The Montgomery-based financial firm Merchant Capital secured the money for the school system earlier this month and the board's vote gives the company permission to legally finish the deal, said Jacksonville schools' Superintendent Jon Paul Campbell. The step should also make the $8.6 million available to the schools for the first time today, but Campbell said officials have no plans to begin spending it immediately.
"It's like closing on a house," Campbell said.
Ken Funderburk, an investment banker with Merchant Capital, spoke at the meeting prior to the board's vote. He said the school system's new bond debt will be paid back in $270,000 annual payments. About $170,000 of that amount will be paid by the city, and about $100,000 of that amount will be paid with state money the schools receive for construction and repair projects.
Adding $4 million the city took out for school construction last year, the system now has $12.6 million to build a new elementary school.
"We were able to do a great bond issue for this system," Funderburk said.
The bond market took a turn for the worse in the last few months of 2013, Funderburk said, and school officials were expecting between $1 million and $2 million less money in the deal.
"With the bond market move last year, we got really concerned," said school board member Mike Poe, who abstained from the vote due to a potential conflict of interest with his work as a financial adviser. "In January, it really swung in our favor and we're back where we started."
Also during the meeting, Kitty Stone Principal Christy Hamilton and Jacksonville High School Principal Rick Carter provided reports on school discipline and academic performance.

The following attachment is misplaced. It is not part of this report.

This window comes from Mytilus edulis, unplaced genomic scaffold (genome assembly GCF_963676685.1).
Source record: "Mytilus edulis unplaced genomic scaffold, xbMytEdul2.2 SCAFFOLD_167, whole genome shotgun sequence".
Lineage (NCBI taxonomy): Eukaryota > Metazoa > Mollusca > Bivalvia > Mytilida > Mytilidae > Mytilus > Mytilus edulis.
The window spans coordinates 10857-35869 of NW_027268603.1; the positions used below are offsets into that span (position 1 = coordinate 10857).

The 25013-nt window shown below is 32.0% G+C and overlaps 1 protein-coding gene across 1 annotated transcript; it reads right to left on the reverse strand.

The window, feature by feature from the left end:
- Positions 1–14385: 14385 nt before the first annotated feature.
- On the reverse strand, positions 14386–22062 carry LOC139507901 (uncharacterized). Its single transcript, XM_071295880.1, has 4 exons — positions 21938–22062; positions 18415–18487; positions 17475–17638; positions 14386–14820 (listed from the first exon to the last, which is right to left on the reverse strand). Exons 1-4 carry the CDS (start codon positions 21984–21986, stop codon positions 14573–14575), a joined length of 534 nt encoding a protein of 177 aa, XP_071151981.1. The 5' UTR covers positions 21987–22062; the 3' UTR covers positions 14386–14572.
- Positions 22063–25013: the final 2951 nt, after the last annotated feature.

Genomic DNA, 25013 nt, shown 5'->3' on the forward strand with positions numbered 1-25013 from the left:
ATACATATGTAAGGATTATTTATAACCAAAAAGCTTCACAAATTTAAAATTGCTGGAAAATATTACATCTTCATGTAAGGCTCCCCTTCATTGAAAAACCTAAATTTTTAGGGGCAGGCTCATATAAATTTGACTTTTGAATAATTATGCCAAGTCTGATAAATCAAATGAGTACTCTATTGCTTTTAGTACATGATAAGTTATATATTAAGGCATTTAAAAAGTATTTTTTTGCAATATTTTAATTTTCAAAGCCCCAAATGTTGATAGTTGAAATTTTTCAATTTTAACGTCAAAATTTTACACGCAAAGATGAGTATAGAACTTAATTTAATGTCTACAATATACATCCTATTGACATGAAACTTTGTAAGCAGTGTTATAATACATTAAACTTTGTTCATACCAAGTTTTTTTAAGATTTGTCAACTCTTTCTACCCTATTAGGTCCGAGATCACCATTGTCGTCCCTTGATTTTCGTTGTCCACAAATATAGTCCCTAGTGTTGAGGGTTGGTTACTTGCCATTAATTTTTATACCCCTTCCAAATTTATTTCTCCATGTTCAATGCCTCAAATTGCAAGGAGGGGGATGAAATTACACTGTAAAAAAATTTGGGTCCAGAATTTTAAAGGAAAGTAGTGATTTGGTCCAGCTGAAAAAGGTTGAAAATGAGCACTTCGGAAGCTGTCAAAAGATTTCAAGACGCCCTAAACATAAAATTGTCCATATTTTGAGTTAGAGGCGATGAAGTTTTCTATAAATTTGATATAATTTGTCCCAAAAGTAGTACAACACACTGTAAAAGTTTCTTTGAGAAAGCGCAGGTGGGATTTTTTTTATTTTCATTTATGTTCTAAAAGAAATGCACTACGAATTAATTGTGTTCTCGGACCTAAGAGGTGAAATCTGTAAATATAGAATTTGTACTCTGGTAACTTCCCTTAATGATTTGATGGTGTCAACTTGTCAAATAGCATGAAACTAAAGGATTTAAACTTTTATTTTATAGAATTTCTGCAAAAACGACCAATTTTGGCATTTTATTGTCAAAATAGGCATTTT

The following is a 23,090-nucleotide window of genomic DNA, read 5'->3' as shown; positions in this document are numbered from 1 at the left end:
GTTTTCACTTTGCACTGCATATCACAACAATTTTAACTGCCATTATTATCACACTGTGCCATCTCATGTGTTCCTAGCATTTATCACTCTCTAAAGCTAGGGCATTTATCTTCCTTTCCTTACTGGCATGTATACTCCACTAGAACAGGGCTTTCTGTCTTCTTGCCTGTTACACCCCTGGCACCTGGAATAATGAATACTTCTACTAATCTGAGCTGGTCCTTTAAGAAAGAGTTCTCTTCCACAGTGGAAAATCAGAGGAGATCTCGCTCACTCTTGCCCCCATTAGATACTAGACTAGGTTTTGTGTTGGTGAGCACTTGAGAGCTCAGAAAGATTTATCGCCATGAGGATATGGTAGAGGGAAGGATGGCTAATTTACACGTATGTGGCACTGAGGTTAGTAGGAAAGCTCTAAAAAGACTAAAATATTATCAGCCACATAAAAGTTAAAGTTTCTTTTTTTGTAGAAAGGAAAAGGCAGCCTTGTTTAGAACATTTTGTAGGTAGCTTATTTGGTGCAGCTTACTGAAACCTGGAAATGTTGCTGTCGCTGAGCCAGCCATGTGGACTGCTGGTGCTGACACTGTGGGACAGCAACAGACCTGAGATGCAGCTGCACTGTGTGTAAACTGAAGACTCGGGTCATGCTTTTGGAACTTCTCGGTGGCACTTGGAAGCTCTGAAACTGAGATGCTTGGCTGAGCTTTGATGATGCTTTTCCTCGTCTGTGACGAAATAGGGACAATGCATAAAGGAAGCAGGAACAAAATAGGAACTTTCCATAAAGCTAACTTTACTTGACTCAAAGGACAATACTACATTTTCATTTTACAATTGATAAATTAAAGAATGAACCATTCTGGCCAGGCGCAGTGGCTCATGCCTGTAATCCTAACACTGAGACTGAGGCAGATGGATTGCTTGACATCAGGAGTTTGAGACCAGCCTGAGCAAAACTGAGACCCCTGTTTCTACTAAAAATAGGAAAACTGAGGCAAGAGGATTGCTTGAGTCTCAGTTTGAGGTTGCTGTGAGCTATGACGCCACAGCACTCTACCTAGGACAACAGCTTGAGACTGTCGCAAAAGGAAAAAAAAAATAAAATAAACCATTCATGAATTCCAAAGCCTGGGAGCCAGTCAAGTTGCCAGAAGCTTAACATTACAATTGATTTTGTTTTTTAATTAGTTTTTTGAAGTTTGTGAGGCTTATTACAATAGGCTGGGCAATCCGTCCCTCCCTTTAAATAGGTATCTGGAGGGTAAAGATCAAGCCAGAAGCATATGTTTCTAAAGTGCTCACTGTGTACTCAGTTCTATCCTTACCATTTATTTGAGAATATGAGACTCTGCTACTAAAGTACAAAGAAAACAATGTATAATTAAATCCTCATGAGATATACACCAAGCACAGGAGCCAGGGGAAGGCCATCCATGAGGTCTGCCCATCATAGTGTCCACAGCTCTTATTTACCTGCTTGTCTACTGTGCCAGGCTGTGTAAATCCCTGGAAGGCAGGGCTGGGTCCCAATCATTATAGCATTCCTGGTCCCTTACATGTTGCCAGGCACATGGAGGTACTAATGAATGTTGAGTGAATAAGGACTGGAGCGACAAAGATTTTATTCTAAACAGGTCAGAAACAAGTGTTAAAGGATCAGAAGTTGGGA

Hamilton said the school’s attendance rates are up and that fewer students have been reported to the office for discipline this year. She credited some of the success to a new program the faculty uses to recognize and reward students who have good conduct reports and attendance rates.
"We want to recognize these kids in a positive manner," Hamilton said.
With ACT scores on par with, or above, national rates, Carter said the numbers indicate Jacksonville High students will be prepared for college and life after graduation.
"They were doing it right before I got here," said Carter, who is in his first year at the school. "Jacksonville has just always gone above and beyond the minimum standards that the state puts out."
Carter's report also said the high school’s 2013 graduation rate was 90 percent, up 5 percentage points from 2012. This year’s graduating class includes 107 students.
Campbell said there is a link between the gains being made at the elementary and high schools.
"It's all interconnected," Campbell said. "They don't get to the level of having a 23 ACT score unless they've got the foundation at the elementary school."
Staff writer Laura Gaddy: 256-235-3544. On Twitter @LGaddy_Star.